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Centrica leaves investors chilly as profit forecast falls short



Shares in the owner of British Gas have fallen sharply after the company warned of a series of pressures on profits.

Centrica lost 8% of its market value in early trading on Thursday after it revealed the company had lost a further 370,000 customers in its residential supply arm – the country’s largest – over the four months to October.

It blamed its efforts to move households off controversial standard variable tariffs (SVT) ahead of a crackdown by the industry regulator.

The looming price cap on so-called default tariffs has also placed in jeopardy the planned retail supply merger between fellow ‘big six’ rivals SSE and npower.

British Gas has 3.1 million households on its SVT, down from 4.3 million at the beginning of the year.

It has also raised prices twice.

The cap, due to begin on 1 January, would force it to record a £70m financial hit in the first three months of 2019, Centrica said.

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Ofgem announces cap on energy bills to tackle rising costs.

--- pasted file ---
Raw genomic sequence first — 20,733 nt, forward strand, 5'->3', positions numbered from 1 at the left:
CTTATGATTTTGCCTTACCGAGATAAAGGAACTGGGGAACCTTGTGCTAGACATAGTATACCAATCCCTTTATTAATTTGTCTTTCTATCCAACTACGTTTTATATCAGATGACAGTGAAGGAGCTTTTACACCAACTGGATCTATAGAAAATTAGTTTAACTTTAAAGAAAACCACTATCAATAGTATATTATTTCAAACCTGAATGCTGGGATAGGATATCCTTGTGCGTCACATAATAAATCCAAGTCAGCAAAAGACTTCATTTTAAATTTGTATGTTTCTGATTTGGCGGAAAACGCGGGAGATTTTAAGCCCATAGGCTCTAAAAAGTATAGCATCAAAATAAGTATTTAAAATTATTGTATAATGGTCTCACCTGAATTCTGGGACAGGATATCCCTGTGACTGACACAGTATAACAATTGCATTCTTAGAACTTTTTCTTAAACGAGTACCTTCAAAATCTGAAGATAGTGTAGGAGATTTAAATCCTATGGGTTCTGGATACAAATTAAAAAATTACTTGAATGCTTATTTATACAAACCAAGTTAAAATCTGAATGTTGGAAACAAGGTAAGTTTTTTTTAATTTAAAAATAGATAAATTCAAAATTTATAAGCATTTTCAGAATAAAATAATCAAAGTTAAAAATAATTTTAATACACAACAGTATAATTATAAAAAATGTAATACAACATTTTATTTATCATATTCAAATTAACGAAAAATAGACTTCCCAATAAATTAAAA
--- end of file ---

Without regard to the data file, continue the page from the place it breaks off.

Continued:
The company added that while the sum was in line with previous forecasts, it had brought forward the charge because of industry regulator Ofgem’s revisions to its initial plans.

Centrica said in the trading update that despite “competitive trading conditions” and operational disruption in its nuclear and oil and gas upstream businesses, it expected to deliver an improvement in underlying earnings.

Chief executive Iain Conn said: “As we have done over the last four years, we are focused on driving significant underlying improvements in performance and delivering attractive returns while re-positioning the portfolio towards the customer.

Centrica Chief Executive Iain Conn at the annual conference of the CBI (Confederation of British Industry) at the Grosvenor House Hotel in London. PRESS ASSOCIATION Photo. Picture date: Monday November 9, 2015. Photo credit should read: Dominic Lipinski/PA Wire
Centrica boss Iain Conn: ‘We are focused on driving significant underlying improvements in performance’

“Our efficiency delivery and new customer propositions are helping to offset the effects of strong competition and regulation in energy supply.”

Commenting on the reaction by shareholders Nicholas Hyett, equity analyst at Hargreaves Lansdown, said the numbers were disappointing.

“The nuclear and oil & gas businesses are creating problems, and earnings are set to be 10% below what analysts had hoped for as a result.

“They’re (a) short term headwind though. The longer term problems lie in the British Gas business, where a price cap and shake-up in regulation is costing the group hundreds of thousands of customers.”

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